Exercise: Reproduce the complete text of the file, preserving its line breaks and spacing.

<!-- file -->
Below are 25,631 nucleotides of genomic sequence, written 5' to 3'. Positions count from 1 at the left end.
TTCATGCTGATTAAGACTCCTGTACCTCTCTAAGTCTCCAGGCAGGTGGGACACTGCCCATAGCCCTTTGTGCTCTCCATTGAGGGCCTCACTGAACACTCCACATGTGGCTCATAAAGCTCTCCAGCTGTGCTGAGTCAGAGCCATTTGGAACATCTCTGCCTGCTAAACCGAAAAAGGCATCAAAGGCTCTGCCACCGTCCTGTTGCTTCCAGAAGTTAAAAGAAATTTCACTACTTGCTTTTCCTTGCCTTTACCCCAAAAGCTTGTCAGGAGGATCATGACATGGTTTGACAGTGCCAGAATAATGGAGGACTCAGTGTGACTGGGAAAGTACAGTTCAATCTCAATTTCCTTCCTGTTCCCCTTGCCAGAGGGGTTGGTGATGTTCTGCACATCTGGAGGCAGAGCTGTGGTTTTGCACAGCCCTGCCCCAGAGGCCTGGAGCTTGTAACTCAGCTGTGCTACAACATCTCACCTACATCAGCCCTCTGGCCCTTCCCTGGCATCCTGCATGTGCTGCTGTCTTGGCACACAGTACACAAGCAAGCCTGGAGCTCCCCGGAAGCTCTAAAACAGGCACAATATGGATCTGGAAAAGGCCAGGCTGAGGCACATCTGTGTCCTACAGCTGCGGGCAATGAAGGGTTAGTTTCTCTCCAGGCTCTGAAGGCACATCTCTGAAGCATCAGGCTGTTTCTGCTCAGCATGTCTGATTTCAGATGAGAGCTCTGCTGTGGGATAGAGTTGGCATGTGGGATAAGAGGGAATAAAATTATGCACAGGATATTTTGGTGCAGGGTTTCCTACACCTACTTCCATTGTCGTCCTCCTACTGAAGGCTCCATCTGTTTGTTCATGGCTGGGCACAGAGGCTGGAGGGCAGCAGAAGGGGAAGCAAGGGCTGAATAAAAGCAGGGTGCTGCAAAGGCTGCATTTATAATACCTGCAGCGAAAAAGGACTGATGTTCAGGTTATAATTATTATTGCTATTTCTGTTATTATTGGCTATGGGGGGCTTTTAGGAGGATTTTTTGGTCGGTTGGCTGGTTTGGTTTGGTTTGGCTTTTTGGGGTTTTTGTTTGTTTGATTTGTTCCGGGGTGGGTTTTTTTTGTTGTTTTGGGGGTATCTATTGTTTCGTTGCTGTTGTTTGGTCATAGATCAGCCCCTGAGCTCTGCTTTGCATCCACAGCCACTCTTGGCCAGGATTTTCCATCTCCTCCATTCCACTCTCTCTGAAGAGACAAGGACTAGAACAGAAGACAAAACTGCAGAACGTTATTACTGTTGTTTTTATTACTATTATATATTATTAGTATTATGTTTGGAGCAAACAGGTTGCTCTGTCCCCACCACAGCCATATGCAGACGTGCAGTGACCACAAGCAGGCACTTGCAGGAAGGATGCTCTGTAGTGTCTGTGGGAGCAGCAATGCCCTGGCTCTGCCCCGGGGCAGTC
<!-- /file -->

Below are 25,631 nucleotides of genomic sequence, written 5' to 3'. Positions count from 1 at the left end.
TTCATGCTGATTAAGACTCCTGTACCTCTCTAAGTCTCCAGGCAGGTGGGACACTGCCCATAGCCCTTTGTGCTCTCCATTGAGGGCCTCACTGAACACTCCACATGTGGCTCATAAAGCTCTCCAGCTGTGCTGAGTCAGAGCCATTTGGAACATCTCTGCCTGCTAAACCGAAAAAGGCATCAAAGGCTCTGCCACCGTCCTGTTGCTTCCAGAAGTTAAAAGAAATTTCACTACTTGCTTTTCCTTGCCTTTACCCCAAAAGCTTGTCAGGAGGATCATGACATGGTTTGACAGTGCCAGAATAATGGAGGACTCAGTGTGACTGGGAAAGTACAGTTCAATCTCAATTTCCTTCCTGTTCCCCTTGCCAGAGGGGTTGGTGATGTTCTGCACATCTGGAGGCAGAGCTGTGGTTTTGCACAGCCCTGCCCCAGAGGCCTGGAGCTTGTAACTCAGCTGTGCTACAACATCTCACCTACATCAGCCCTCTGGCCCTTCCCTGGCATCCTGCATGTGCTGCTGTCTTGGCACACAGTACACAAGCAAGCCTGGAGCTCCCCGGAAGCTCTAAAACAGGCACAATATGGATCTGGAAAAGGCCAGGCTGAGGCACATCTGTGTCCTACAGCTGCGGGCAATGAAGGGTTAGTTTCTCTCCAGGCTCTGAAGGCACATCTCTGAAGCATCAGGCTGTTTCTGCTCAGCATGTCTGATTTCAGATGAGAGCTCTGCTGTGGGATAGAGTTGGCATGTGGGATAAGAGGGAATAAAATTATGCACAGGATATTTTGGTGCAGGGTTTCCTACACCTACTTCCATTGTCGTCCTCCTACTGAAGGCTCCATCTGTTTGTTCATGGCTGGGCACAGAGGCTGGAGGGCAGCAGAAGGGGAAGCAAGGGCTGAATAAAAGCAGGGTGCTGCAAAGGCTGCATTTATAATACCTGCAGCGAAAAAGGACTGATGTTCAGGTTATAATTATTATTGCTATTTCTGTTATTATTGGCTATGGGGGGCTTTTAGGAGGATTTTTTGGTCGGTTGGCTGGTTTGGTTTGGTTTGGCTTTTTGGGGTTTTTGTTTGTTTGATTTGTTCCGGGGTGGGTTTTTTTTGTTGTTTTGGGGGTATCTATTGTTTCGTTGCTGTTGTTTGGTCATAGATCAGCCCCTGAGCTCTGCTTTGCATCCACAGCCACTCTTGGCCAGGATTTTCCATCTCCTCCATTCCACTCTCTCTGAAGAGACAAGGACTAGAACAGAAGACAAAACTGCAGAACGTTATTACTGTTGTTTTTATTACTATTATATATTATTAGTATTATGTTTGGAGCAAACAGGTTGCTCTGTCCCCACCACAGCCATATGCAGACGTGCAGTGACCACAAGCAGGCACTTGCAGGAAGGATGCTCTGTAGTGTCTGTGGGAGCAGCAATGCCCTGGCTCTGCCCCGGGGCAGTC